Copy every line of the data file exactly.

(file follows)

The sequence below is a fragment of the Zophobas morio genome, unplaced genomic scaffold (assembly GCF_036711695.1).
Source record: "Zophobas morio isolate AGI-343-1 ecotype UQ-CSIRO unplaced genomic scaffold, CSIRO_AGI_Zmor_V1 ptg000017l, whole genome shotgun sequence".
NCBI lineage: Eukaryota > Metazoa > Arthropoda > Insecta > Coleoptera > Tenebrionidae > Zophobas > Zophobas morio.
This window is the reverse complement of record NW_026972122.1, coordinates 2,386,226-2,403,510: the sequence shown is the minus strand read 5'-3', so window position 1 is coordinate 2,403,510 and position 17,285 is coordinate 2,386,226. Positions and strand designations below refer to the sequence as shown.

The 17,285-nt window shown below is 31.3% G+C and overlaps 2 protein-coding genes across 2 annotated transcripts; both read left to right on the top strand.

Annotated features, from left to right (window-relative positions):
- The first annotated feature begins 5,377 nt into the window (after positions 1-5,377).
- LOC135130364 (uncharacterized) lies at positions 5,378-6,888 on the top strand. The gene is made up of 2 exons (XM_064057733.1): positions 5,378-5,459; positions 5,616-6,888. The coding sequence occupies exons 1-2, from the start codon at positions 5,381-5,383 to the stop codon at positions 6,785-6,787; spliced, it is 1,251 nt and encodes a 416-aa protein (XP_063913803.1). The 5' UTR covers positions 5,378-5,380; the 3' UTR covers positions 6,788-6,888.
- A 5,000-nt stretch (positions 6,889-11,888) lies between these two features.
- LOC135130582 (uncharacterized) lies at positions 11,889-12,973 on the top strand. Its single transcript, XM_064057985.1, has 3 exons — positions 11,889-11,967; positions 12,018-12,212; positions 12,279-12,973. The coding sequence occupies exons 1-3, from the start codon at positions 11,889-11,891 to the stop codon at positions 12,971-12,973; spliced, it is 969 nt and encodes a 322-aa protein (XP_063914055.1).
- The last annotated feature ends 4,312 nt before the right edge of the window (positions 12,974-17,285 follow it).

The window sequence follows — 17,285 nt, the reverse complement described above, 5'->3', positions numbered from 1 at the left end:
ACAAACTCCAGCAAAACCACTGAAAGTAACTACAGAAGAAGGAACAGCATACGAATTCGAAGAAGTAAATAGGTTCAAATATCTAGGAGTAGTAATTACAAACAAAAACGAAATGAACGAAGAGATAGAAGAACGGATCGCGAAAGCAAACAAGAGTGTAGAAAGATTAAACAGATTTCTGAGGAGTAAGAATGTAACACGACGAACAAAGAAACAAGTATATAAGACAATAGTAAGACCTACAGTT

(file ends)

The sequence below is a fragment of the Zophobas morio genome, unplaced genomic scaffold (assembly GCF_036711695.1).
Source record: "Zophobas morio isolate AGI-343-1 ecotype UQ-CSIRO unplaced genomic scaffold, CSIRO_AGI_Zmor_V1 ptg000017l, whole genome shotgun sequence".
NCBI lineage: Eukaryota > Metazoa > Arthropoda > Insecta > Coleoptera > Tenebrionidae > Zophobas > Zophobas morio.
This window is the reverse complement of record NW_026972122.1, coordinates 2,386,226-2,403,510: the sequence shown is the minus strand read 5'-3', so window position 1 is coordinate 2,403,510 and position 17,285 is coordinate 2,386,226. Positions and strand designations below refer to the sequence as shown.

The 17,285-nt window shown below is 31.3% G+C and overlaps 2 protein-coding genes across 2 annotated transcripts; both read left to right on the top strand.

Annotated features, from left to right (window-relative positions):
- The first annotated feature begins 5,377 nt into the window (after positions 1-5,377).
- LOC135130364 (uncharacterized) lies at positions 5,378-6,888 on the top strand. The gene is made up of 2 exons (XM_064057733.1): positions 5,378-5,459; positions 5,616-6,888. The coding sequence occupies exons 1-2, from the start codon at positions 5,381-5,383 to the stop codon at positions 6,785-6,787; spliced, it is 1,251 nt and encodes a 416-aa protein (XP_063913803.1). The 5' UTR covers positions 5,378-5,380; the 3' UTR covers positions 6,788-6,888.
- A 5,000-nt stretch (positions 6,889-11,888) lies between these two features.
- LOC135130582 (uncharacterized) lies at positions 11,889-12,973 on the top strand. Its single transcript, XM_064057985.1, has 3 exons — positions 11,889-11,967; positions 12,018-12,212; positions 12,279-12,973. The coding sequence occupies exons 1-3, from the start codon at positions 11,889-11,891 to the stop codon at positions 12,971-12,973; spliced, it is 969 nt and encodes a 322-aa protein (XP_063914055.1).
- The last annotated feature ends 4,312 nt before the right edge of the window (positions 12,974-17,285 follow it).

The window sequence follows — 17,285 nt, the reverse complement described above, 5'->3', positions numbered from 1 at the left end:
ACAAACTCCAGCAAAACCACTGAAAGTAACTACAGAAGAAGGAACAGCATACGAATTCGAAGAAGTAAATAGGTTCAAATATCTAGGAGTAGTAATTACAAACAAAAACGAAATGAACGAAGAGATAGAAGAACGGATCGCGAAAGCAAACAAGAGTGTAGAAAGATTAAACAGATTTCTGAGGAGTAAGAATGTAACACGACGAACAAAGAAACAAGTATATAAGACAATAGTAAGACCTACAGTT